The early Bosnian American community were generally inactive in domestic American politics. In the 2010's, Bosnian Americans began becoming more active in politics and activism.[18][19] In recent local and national elections, Bosnian Americans have mainly backed the Democratic Party due to the party's outreach efforts towards the community, support for Bosnia and Herzegovina, and support for religious and racial diversity.[18][20] In the 2016 presidential election, majority of Bosnian Americans expressed support for Hillary Clinton and disapproval of Donald Trump due to his anti-Muslim rhetoric, anti-immigration views, and his popularity with Serbian nationalists.[19][21][22]


Initially, Bosnian refugees in America faced many issues like adjusting to American life, struggling mental health, and access to quality healthcare.[23] While Bosnian Americans still face significant social issues, the community is considered to be proactive and have positively impacted their local communities via economic contributions, charity, and outreach.[22][24]

While Muslim Bosnian Americans may not directly encounter Islamophobia due to their European appearance as non-Muslim Americans often associate Islam with Arab or dark-skinned people, they are often still negatively affected by anti-Muslim prejudice, especially if they wear a hijab or mention their religious identity.[24][22]


Notable peopleEdit

See alsoEdit


  1. ^ Karamehic-Oates, Adna (2020). "Borders and Integration: Becoming a Bosnian-American". Washington University Global Studies Law Review.
  2. ^ Karamehic-Oates, Adna (2020). "Borders and Integration: Becoming a Bosnian-American". Washington University Global Studies Law Review.
  3. ^ "US Immigrant Population by State and County 2015-2019". Migration Policy Institute. 4 February 2014. Archived from the original on 2014-08-23.
  4. ^ Puskar, Samira (2007). Bosnian Americans of Chicagoland. ISBN 9780738551265.
  5. ^ "St. Louis Bosnian - Close to 130,000 Bosnians received permanent residency in USA". St. Louis Bosnian.
  6. ^ Feldman, Claudia (December 2, 2007). "Bosnian café offers a taste of home in neutral territory". Houston Chronicle. Retrieved November 29, 2017.
  7. ^ "GA: Cultural Center Follows Bosnians". Council for American-Islamic Relations. March 11, 2015. Archived from the original on 2014-11-05. Retrieved November 29, 2017.
  8. ^ Reid, Betty (July 6, 2011). "Islamic Center of Phoenix helps Bosnians adjust to U.S." Arizona Republic. Phoenix, Ariz. Retrieved November 29, 2017.
  9. ^ "To Bosnia with Love, from Hackettstown". June 17, 2014. Retrieved November 29, 2017.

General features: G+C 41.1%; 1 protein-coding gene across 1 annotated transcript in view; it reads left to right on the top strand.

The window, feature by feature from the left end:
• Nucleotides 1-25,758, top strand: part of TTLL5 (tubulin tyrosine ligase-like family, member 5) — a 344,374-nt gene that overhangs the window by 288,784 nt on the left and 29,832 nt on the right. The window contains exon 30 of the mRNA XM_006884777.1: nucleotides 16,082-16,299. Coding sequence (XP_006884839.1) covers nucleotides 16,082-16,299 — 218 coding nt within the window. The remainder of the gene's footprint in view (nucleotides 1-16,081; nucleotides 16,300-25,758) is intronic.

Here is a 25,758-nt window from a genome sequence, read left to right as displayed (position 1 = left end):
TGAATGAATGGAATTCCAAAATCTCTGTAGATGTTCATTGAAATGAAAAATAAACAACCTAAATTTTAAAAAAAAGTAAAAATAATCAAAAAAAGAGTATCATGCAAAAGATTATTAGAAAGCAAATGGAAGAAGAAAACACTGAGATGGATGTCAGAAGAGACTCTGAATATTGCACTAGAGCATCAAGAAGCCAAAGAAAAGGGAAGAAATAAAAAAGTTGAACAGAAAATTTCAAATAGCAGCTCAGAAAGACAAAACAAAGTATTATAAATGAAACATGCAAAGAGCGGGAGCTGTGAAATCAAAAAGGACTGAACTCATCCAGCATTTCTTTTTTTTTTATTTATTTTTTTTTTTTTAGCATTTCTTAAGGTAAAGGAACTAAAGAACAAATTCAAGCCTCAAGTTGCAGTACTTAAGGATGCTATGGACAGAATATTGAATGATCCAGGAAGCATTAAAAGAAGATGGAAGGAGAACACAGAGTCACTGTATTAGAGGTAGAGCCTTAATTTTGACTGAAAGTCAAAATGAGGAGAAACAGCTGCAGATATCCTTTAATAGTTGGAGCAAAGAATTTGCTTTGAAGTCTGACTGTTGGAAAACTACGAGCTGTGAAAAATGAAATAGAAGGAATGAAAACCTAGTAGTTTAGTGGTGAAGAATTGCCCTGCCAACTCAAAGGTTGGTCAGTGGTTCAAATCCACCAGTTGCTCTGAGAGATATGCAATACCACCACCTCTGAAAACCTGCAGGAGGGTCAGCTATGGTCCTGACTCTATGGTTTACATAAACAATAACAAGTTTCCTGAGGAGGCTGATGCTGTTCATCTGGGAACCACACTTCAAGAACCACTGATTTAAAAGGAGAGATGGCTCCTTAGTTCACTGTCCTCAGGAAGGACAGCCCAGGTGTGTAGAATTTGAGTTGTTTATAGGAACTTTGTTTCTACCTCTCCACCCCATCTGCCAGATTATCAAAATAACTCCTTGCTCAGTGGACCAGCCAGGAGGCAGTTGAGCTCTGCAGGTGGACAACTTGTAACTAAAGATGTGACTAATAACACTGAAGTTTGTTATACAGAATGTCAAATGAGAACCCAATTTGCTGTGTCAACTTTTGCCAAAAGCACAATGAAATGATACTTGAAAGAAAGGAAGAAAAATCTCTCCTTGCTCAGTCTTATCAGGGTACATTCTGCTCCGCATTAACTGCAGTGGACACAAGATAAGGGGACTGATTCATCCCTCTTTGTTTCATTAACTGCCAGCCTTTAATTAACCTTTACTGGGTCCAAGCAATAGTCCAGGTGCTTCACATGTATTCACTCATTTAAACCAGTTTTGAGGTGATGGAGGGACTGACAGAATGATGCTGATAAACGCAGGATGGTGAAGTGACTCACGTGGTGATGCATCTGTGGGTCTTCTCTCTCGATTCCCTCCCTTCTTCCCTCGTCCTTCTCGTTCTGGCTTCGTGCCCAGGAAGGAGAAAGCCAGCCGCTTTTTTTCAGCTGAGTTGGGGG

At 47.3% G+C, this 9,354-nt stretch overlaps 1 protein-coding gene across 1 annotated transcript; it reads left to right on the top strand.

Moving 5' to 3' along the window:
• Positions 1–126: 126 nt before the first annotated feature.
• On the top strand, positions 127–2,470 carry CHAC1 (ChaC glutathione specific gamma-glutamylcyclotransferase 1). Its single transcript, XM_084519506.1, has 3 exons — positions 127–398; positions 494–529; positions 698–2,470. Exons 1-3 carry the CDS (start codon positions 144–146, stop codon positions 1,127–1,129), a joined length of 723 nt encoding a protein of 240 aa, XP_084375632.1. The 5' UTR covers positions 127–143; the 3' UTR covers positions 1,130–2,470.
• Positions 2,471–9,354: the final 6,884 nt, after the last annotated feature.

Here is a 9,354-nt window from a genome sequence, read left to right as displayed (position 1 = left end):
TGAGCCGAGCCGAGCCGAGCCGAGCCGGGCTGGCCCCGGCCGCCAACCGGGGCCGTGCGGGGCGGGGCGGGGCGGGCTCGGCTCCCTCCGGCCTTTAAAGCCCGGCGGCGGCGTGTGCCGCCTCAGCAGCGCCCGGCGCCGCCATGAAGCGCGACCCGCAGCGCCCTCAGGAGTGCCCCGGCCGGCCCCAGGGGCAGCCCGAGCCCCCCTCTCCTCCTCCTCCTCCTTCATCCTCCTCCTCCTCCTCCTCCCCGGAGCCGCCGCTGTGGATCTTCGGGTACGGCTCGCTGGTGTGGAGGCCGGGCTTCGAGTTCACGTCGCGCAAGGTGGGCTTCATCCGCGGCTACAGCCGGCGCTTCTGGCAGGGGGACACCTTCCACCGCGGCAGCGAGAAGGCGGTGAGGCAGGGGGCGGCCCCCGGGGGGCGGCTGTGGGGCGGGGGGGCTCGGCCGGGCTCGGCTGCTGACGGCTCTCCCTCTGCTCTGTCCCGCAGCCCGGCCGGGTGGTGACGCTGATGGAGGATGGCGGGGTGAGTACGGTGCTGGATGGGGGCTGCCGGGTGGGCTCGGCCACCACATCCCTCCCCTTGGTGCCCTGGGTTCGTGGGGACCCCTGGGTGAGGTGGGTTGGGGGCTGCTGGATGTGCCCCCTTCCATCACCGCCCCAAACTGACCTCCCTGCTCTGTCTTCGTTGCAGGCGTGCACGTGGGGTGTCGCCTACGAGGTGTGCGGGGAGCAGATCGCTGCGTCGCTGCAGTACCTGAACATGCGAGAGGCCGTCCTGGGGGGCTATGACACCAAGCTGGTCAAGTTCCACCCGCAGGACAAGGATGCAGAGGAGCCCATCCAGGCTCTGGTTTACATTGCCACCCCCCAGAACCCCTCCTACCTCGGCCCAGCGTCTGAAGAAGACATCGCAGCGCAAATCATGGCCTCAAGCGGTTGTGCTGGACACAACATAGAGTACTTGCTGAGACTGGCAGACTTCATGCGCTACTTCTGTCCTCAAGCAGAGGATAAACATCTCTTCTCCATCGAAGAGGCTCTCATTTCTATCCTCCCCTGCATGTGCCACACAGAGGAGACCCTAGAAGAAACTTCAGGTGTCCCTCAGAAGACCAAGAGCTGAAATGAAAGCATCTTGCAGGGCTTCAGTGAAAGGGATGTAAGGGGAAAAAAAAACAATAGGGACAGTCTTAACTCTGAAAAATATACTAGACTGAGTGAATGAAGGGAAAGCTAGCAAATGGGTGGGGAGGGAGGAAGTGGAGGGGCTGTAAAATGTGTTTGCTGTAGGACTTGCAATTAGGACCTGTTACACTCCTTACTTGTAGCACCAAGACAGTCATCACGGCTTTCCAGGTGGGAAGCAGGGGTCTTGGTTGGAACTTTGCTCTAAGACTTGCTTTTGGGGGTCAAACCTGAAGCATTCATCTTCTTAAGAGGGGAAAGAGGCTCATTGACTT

10. ^ Schoonmaker, Daniel (May 5, 2006). "Little Bosnia booms". Grand Rapids Business Journal. Retrieved November 29, 2017.
  11. ^ Celik, Elcin (2012). Bosnian Refugees in Bowling Green, Kentucky: Refugee Resettlement, and Community Based Research (PDF) (Master's thesis). Bowling Green, Ky.: Western Kentucky University.
  12. ^ Fox, Carrington (April 13, 2009). "Café Bosna Hosts Bosnian Presentation". Nashville Scene. Retrieved November 29, 2017.
  13. ^ "Bosnian American Islamic Cultural Center". Bosnian American Islamic Cultural Center (in Bosnian). Retrieved 2017-11-29.
  14. ^ Boal, Jed (May 21, 2014). "Utah Bosnians seek support for their flooded homeland". Bonneville International. Archived from the original on 2017-12-01. Retrieved November 29, 2017.
  15. ^ Pintak, Lawrence (April 8, 2016). "Portland Is the Most Livable City in American – Except If You're Muslim". Foreign Policy. Retrieved November 29, 2017.
  16. ^ Baber, Cassaundra (June 20, 2009). "'This is home': Bosnian refugees come of age". Observer-Dispatch. Utica, N.Y. Retrieved November 29, 2017.
  17. ^ Moses, Sarah (July 2, 2010). "Bosnian community in Syracuse remembers Srebrenica massacre". Post-Standard. Syracuse, N.Y. Retrieved November 29, 2017.
  18. ^ a b "The unlikely community that drew inspiration from the Ferguson protests". The Washington Post. 28 April 2015. Retrieved 5 July 2021.{{cite news}}: CS1 maint: url-status (link)
  19. ^ a b Schuessler, Ryan (2016-09-04). "How Missouri's Bosnian vote could cost Donald Trump – and turn the state blue". The Guardian. Archived from the original on 2016-09-04. Retrieved 2021-07-05.
  20. ^ Bami, Xhorxhina (2020-10-20). "Joe Biden Woos America's Bosnian, Albanian Voters Before Polls". Balkan Insight. Archived from the original on 2020-10-26. Retrieved 2021-07-05.
  21. ^ Kimball, Spencer (7 November 2016). "U.S. election: Living the Bosnian-American Dream". Handelsblatt. Retrieved 2021-07-05.{{cite web}}: CS1 maint: url-status (link)
  22. ^ a b c Zurcher, Anthony (2016-10-30). "America's 'invisible' Muslims". BBC News. Retrieved 2021-07-05.{{cite news}}: CS1 maint: url-status (link)
  23. ^ Bosnian Refugees in San Francisco: A Community Assessment. San Francisco Department of Public Health/International Institute of San Francisco. 2001
  24. ^ a b Parvini, Sarah (2016-07-04). "Bosnian Muslims in Southern California may not fit the stereotype but they feel the prejudice". Los Angeles Times. Archived from the original on 2016-07-04. Retrieved 2021-12-05.

Further readingEdit

  • Hume, Susan E. "Two decades of Bosnian place-making in St. Louis, Missouri." Journal of Cultural Geography 32.1 (2015): 1-22.
  • Miller, Olivia. "Bosnian Americans." Gale Encyclopedia of Multicultural America, edited by Thomas Riggs, (3rd ed., vol. 1, Gale, 2014), pp. 331–341. online
  • Puskar, Samira. Bosnian Americans of Chicagoland (Arcadia Publishing, 2007).

External linksEdit